The Flu vs. The Common Cold by Richard Lu, M.D.
The flu season is quickly approaching and it is necessary to be prepared. It can begin as early as October and occur as late as May. Both the flu and the common cold are respiratory illnesses, but they are caused by different viruses. Because these two types of illnesses have similar flu-like symptoms, it can be quite difficult to tell the difference between them based on symptoms alone.
In general, the flu is worse than the common cold. The flu has symptoms such as fever, body aches, extreme tiredness, and dry cough which are more common and intense. Recovery from the flu can range from a few days to several weeks. There are special tests that can be done within the first few days of illness, when needed to tell if a person has the flu.
Colds are usually milder than the flu. People with colds are more likely to have a runny or stuffy nose because germs that cause colds infect the nose and sinuses. The nose creates mucus to help wash the germs from the nose. Other signs and symptoms of the common cold include: sneezing, sore throat, coughing, watery eyes, mild body aches or headache. Because colds are not as severe as the flu, they generally do not result in serious health problems such as pneumonia, bacterial infections, or hospitalizations.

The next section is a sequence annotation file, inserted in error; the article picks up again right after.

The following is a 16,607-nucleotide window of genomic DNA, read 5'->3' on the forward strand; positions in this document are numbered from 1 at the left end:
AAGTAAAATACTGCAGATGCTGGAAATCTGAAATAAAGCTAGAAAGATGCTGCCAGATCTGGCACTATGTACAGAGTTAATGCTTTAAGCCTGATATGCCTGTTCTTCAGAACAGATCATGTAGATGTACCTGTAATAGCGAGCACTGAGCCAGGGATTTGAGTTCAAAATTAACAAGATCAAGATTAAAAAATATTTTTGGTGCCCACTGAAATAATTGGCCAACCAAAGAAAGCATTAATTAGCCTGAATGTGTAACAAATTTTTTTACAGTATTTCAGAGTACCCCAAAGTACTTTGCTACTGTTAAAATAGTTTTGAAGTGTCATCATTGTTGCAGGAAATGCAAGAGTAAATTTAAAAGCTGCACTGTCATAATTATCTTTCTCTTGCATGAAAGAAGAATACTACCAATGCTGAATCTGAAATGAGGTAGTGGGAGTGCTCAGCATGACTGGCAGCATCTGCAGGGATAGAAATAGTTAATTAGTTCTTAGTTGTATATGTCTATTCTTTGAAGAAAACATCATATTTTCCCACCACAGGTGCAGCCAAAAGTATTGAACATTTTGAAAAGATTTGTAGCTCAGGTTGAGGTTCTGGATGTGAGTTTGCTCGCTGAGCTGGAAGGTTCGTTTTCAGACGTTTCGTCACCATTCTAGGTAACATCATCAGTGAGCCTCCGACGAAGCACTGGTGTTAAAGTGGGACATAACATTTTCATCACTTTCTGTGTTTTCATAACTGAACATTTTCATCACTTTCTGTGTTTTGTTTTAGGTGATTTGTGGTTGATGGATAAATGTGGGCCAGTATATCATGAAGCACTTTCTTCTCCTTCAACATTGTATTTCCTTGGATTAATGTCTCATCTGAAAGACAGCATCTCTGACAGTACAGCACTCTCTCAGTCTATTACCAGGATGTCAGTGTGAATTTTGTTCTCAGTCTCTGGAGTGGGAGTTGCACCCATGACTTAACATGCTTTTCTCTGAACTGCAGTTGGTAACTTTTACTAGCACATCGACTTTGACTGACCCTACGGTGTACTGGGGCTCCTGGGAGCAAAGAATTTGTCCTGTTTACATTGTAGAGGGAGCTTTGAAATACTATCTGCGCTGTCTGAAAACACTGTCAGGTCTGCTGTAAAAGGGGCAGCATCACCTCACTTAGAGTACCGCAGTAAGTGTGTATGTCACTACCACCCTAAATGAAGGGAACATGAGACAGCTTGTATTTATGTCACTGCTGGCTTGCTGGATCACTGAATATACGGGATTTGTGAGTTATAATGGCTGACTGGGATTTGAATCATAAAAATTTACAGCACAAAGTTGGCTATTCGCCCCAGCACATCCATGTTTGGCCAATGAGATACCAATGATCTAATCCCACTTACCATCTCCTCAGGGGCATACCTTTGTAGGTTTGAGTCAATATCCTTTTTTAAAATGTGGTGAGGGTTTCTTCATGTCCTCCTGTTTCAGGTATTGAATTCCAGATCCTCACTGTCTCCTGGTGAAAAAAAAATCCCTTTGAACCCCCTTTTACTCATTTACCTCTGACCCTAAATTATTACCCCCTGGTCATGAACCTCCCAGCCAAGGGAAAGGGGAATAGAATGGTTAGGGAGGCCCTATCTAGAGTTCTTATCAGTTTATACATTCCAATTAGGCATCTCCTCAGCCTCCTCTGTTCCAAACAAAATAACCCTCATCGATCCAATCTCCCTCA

The Centers for Disease Control recommends that everyone who is at least 6 months of age should get the flu vaccination. The flu shot is particularly important for those who are at a high risk of developing serious complications (such as pneumonia); which includes pregnant women, people 65 and older, and those with medical conditions such as diabetes, asthma, and chronic lung disease.
Just a friendly reminder, do not forget your flu shot this year!
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